Many people are displaced in this world, often due to conflicts that have risen around them and engulfed their every day lives, conflicts generaly caused by a bigger power pulling the strings much further away than the fields they plough and land they nuture.

Though thankfully as yet, I have never had to endure the attrocities of war, I do know what it feels like to yearn every single day for that place that you know deap in your heart is home and for this reason I have always had an empathy with displaced people.
At age 11 having lived blissfully in the same house all my life,surrounded by the same friends, going to the same school and knowing the land and nature around me, I was put on a plane to England for what I thought was another annual holiday to see the grandparents. I was wrong.

My family abruptly left Kenya.

I was lucky, there was no barbed wire fencing, no guns and no tanks preventing me from the land of my birth, just years of inner turmoil and constant travel trying to find a place I could call home.

25 years later I made it back and there is no place like home.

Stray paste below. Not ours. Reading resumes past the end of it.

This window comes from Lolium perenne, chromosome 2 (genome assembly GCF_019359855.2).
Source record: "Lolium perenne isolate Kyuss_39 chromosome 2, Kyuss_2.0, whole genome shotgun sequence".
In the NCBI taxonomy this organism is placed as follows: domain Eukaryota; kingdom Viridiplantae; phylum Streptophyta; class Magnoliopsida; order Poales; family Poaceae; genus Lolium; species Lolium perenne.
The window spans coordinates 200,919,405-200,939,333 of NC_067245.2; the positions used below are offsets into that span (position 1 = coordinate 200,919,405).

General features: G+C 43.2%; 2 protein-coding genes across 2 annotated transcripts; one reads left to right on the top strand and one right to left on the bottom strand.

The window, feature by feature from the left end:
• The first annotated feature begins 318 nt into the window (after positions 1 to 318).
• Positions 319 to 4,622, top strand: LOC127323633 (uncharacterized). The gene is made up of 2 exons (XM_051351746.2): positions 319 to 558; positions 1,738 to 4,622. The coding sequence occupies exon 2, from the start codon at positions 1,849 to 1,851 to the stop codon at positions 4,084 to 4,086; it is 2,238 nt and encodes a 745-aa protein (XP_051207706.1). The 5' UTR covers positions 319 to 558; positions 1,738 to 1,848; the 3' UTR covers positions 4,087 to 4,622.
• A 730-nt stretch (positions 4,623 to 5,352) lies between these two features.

In my travels around the world, I have met displaced people, heard their stories of how their mothers still hold the keys to a house they were dragged from kicking and screaming as a child, the only possesion they had was the teddy bear they had slept with, before the soliders, tanks and guns took away their lives and destroyed their dreams.

Last Sunday whilst on a day trip on the island, we accidently found ourselves on the UN buffer zone between Southern and Nothern Cyprus, and we looked across the fields to Famagusta, a city which due to the conflict of 1974 has been left ghost town for 36 years, with 45 thousand Greek and Turkish Cypriots displaced. It really hit me and sunk in how absoloutely awful it must be to loose everything you own, everything you have ever known and to see it all there but not be allowed through the barbed wire fence that some other force has put in place to keep you out. It must be totally and utterly soul destroying.

I whept....................... I whept for every innocent broken heart, shattered in a conflict they don't belong.

Standing there and seeing the empty desolate buildings of what was once a vibrant, buzzing tourist resort, slowly rotting in the sizzling shimmering heat, with the grass and foliage it's only life source, the cranes still in the same place that they where left, building new hotels, back in August 1974 ....... quite frankly it was a SHOCKING realisation that this seemingly tranquill idylic island has seen some horrific, horrendous times.

May all the worlds displaced people one day feel the soil between their toes and smell the earth from which they came. May the red tape of bureaucracy and the barbed wire fences of armies one day be removed so that everyone has the freedom to go home.